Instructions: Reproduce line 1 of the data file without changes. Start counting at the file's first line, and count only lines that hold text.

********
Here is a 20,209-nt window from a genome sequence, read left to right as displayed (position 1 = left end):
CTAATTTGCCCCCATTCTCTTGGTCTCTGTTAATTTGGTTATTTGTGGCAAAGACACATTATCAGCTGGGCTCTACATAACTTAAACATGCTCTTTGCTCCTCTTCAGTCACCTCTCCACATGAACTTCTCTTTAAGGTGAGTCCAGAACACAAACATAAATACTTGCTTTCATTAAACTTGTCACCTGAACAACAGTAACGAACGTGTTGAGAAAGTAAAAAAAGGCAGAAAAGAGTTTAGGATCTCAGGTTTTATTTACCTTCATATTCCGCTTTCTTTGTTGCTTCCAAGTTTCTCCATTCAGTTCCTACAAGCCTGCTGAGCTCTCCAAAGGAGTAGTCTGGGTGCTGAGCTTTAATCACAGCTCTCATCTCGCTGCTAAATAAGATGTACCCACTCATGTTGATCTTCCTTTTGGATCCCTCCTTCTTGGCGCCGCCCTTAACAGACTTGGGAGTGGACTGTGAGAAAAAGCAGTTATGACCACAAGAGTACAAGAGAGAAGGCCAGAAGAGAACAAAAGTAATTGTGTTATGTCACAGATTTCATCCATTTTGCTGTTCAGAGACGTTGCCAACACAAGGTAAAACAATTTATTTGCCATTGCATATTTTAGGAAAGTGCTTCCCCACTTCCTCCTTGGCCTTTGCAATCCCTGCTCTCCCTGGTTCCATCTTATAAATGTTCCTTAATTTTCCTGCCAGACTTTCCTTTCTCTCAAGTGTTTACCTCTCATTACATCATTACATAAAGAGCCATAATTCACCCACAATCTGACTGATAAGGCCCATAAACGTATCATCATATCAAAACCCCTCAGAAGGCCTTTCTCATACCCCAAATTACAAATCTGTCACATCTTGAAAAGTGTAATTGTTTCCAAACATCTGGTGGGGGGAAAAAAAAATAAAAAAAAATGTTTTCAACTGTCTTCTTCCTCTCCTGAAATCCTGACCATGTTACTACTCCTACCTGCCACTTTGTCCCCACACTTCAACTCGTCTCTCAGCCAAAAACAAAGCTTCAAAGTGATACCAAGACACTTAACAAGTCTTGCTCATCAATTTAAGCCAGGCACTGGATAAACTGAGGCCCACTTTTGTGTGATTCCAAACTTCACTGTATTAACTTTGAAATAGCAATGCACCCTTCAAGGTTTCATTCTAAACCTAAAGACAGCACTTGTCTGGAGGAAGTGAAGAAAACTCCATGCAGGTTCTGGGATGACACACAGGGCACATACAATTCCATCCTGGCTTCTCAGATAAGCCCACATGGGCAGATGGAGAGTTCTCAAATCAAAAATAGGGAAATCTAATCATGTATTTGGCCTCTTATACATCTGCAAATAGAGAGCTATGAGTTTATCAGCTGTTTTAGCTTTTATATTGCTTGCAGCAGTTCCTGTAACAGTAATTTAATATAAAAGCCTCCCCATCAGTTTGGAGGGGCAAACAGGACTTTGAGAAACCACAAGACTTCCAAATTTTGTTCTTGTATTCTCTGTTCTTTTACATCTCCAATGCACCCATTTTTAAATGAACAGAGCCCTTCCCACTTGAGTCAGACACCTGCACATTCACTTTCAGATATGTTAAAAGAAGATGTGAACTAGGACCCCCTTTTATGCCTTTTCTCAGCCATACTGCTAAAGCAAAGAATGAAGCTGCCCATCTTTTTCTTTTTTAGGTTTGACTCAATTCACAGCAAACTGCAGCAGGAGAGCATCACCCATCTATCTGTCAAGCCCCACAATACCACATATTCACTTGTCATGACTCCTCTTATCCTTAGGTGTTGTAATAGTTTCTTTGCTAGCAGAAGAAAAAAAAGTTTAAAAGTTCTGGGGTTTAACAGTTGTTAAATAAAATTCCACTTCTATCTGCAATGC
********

Here is a 20,209-nt window from a genome sequence, read left to right as displayed (position 1 = left end):